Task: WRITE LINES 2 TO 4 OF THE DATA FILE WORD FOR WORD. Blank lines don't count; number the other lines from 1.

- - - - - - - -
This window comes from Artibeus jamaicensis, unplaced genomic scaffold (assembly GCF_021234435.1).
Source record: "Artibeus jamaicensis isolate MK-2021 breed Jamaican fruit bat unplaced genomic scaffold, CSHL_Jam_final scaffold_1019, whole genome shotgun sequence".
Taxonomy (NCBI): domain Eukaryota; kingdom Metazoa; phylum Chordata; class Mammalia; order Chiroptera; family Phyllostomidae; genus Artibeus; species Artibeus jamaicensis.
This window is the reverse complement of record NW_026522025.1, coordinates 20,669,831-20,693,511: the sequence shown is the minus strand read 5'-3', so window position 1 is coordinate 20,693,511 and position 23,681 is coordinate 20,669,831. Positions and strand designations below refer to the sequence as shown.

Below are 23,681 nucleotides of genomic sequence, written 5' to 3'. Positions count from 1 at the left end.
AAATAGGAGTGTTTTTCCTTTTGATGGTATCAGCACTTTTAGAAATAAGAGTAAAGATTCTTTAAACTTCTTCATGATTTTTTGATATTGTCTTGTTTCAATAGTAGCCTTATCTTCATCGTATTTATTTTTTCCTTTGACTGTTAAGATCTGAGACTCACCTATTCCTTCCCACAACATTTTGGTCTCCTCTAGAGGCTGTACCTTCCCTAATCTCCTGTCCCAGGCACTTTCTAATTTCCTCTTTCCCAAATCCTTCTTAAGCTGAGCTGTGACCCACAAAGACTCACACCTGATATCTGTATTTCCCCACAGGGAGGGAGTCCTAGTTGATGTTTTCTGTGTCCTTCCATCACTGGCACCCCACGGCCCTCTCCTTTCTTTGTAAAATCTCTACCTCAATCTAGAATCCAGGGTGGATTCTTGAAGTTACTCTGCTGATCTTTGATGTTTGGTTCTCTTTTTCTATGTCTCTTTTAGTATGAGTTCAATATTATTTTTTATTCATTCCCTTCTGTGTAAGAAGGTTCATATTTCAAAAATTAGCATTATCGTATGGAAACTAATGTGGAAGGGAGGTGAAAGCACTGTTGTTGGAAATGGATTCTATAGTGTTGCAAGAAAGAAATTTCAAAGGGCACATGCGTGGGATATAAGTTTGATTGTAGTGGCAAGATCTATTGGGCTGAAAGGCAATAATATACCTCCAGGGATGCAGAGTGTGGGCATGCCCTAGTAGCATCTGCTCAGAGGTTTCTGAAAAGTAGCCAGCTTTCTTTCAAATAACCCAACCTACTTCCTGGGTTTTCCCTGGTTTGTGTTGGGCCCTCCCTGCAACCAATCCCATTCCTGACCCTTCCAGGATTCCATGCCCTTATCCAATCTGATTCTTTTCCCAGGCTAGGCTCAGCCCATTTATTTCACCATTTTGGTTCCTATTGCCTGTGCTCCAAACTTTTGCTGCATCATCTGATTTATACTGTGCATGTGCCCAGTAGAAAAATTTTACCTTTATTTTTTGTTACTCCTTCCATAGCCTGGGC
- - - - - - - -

Source record: "Artibeus jamaicensis isolate MK-2021 breed Jamaican fruit bat unplaced genomic scaffold, CSHL_Jam_final scaffold_1019, whole genome shotgun sequence".
Taxonomy (NCBI): domain Eukaryota; kingdom Metazoa; phylum Chordata; class Mammalia; order Chiroptera; family Phyllostomidae; genus Artibeus; species Artibeus jamaicensis.
This window is the reverse complement of record NW_026522025.1, coordinates 20,669,831-20,693,511: the sequence shown is the minus strand read 5'-3', so window position 1 is coordinate 20,693,511 and position 23,681 is coordinate 20,669,831. Positions and strand designations below refer to the sequence as shown.